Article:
1. Thanks for the translation, George. I think this touches upon a perennial tension in kendo — that is, what is the place of such a budo in modern society where it has no “practical” application. We have to take it seriously, but what does that really entail? If we’re not training to kill someone with a sword, then what exactly are we doing? One can say that it’s self improvement through practice, but on a deeper (perhaps darker) level, to really train seriously one has to somehow approximate the frame of mind of actually “killing” one’s opponent, whether it’s kendo or iaido.

    We can apply noble aphorisms such as “katsu-jin ken” (life-giving sword) to the purpose of practicing budo in a modern world, but how does our own practice, safe as it is with the benefits of shinai and bogu, compare to training in the world that Yamaoka Tesshu describes, where you could get killed even during practice or shiai. Different frame of mind, I would imagine.

  2. Hey Paul,

    Thanks for commenting. I was a bit wary about releasing this translation because I think some people would misinterpret my intentions, or take it literally, so I am more than delighted at the insightfulness of your comment. Its caused me to re-read the original a few times again, and gives me something further to ponder. Cheers!!!!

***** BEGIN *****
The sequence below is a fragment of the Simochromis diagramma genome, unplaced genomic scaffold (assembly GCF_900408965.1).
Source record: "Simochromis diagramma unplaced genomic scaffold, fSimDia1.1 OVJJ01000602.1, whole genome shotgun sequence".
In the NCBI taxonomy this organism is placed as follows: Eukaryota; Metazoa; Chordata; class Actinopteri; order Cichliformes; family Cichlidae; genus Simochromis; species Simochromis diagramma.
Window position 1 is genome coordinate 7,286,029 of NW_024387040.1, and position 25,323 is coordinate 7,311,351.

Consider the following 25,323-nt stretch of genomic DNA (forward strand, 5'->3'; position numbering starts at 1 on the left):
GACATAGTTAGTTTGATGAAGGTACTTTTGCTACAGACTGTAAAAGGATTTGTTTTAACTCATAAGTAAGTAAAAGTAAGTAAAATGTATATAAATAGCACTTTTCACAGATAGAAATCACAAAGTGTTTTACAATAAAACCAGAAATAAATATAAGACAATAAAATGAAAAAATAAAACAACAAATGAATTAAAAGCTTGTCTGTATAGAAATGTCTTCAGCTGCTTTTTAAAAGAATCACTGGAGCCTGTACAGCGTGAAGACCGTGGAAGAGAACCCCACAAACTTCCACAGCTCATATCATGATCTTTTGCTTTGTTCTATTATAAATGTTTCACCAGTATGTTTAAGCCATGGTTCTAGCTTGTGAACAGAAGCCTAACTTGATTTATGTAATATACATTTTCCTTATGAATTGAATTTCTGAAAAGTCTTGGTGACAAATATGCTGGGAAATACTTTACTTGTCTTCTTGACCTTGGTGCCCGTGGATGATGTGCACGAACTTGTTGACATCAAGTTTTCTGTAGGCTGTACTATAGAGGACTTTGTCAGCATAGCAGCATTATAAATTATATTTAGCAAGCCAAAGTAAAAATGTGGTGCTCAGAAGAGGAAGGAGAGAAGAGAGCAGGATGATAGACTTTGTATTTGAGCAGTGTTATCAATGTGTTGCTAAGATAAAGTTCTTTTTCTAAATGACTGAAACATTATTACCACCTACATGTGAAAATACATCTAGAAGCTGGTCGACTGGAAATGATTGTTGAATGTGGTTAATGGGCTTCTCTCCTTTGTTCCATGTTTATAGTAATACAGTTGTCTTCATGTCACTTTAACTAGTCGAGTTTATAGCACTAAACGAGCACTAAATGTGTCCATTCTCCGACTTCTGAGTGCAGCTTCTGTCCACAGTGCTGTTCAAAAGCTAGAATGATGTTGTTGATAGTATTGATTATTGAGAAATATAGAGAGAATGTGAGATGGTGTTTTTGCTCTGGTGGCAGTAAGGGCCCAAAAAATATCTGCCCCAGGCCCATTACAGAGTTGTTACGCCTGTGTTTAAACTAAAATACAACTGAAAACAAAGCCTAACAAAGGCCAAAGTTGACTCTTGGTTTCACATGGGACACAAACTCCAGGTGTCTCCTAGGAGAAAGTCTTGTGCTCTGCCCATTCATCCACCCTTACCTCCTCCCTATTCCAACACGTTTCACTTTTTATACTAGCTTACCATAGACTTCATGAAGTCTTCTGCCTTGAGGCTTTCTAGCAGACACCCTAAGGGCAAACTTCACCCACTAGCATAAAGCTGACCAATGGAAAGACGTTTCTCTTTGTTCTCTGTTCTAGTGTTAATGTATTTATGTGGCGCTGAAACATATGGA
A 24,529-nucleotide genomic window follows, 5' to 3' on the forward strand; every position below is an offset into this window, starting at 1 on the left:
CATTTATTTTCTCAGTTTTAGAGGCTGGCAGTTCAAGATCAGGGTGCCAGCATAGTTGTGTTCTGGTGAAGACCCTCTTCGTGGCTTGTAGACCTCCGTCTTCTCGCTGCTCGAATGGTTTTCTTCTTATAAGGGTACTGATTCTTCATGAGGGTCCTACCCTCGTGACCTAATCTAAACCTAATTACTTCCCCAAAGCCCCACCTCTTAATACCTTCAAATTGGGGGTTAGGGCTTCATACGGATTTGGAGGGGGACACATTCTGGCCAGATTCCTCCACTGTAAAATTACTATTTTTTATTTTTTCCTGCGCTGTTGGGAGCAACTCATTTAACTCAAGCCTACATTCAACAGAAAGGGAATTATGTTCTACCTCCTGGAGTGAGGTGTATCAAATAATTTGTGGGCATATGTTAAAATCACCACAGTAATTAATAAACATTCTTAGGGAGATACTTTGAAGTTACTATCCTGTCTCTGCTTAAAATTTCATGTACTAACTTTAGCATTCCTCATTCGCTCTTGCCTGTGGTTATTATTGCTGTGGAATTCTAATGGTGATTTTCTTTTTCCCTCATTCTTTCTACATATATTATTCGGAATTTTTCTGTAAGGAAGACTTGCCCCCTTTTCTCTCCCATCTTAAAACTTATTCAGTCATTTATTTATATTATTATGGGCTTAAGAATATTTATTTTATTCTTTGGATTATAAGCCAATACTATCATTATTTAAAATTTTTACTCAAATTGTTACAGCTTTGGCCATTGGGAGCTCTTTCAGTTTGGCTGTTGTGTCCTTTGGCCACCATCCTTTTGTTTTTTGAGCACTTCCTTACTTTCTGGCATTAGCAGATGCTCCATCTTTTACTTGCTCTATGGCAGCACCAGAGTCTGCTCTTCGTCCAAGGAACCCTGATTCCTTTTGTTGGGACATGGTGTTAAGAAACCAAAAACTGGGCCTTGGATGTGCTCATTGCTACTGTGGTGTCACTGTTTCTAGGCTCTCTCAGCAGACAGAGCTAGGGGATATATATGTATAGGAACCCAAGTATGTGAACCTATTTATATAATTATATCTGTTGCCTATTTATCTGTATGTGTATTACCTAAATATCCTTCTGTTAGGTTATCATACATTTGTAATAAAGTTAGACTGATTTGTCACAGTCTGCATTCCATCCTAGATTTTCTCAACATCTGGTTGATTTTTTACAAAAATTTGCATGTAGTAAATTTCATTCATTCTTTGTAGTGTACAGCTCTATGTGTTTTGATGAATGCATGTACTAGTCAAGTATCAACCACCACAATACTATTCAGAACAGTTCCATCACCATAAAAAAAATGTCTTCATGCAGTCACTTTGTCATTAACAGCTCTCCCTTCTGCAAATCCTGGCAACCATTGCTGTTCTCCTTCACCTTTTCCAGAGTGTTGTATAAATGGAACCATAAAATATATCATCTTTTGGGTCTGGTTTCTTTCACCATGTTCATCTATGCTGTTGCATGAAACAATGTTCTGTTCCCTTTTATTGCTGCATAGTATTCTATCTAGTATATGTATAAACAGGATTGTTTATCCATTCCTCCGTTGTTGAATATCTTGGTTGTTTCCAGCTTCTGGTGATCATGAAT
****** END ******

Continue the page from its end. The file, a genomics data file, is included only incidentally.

3. I can see that this is not an entirely recent article, yet I wanted to add a comment. I once tried jiyu-keiko with my sensei; I was not worried for my own safety, simply because I trust his control. I was, however, quite nervous that I might hit him by accident. Not that I get that many strikes “in” on him, but I have occassionally hit his elbow by accident (and such), and this was the same feeling, only multiplied.
    This had me thinking; I once was told an anecdotal story – but I cannot say if it is historically correct or not – that some sensei had pointed out, that the essential benefit of the kendo bogu, was not that it protected the wearer, but that it released his partner/opponent from feelings of guilt and hesitation; thus allowing him to attack freely, energetically and wholeheartedly. As mentioned; I do not know if this has ever actually been said – but the point does seem to me, at least occasionally, relevant.

  4. I failed to mention that the jiyu-keiko was with shinai, but without bogu. Otherwise it would appear to be a rather mundane occurance in the world of kendo.. 😀

  5. I have a firm belief that wooden swords offer more than shinai. It is sad that so many look only at the reasons not to undergo such training, as it was so incredibly necessary in the days kenjutsu at it’s highest point. Moderation in training is a virtue, even if others see it as an excessive act- as is the case with wooden swords. But, kenjutsu and kendo have long since diverged, as such, a point like this one becomes a catalyst for argument as opposed to thought.
    Regardless, I stand by the notion of the wooden sword as critical to one’s training path.
    It does yield a profoundly different insight.

  6. Dear Al Kilgore.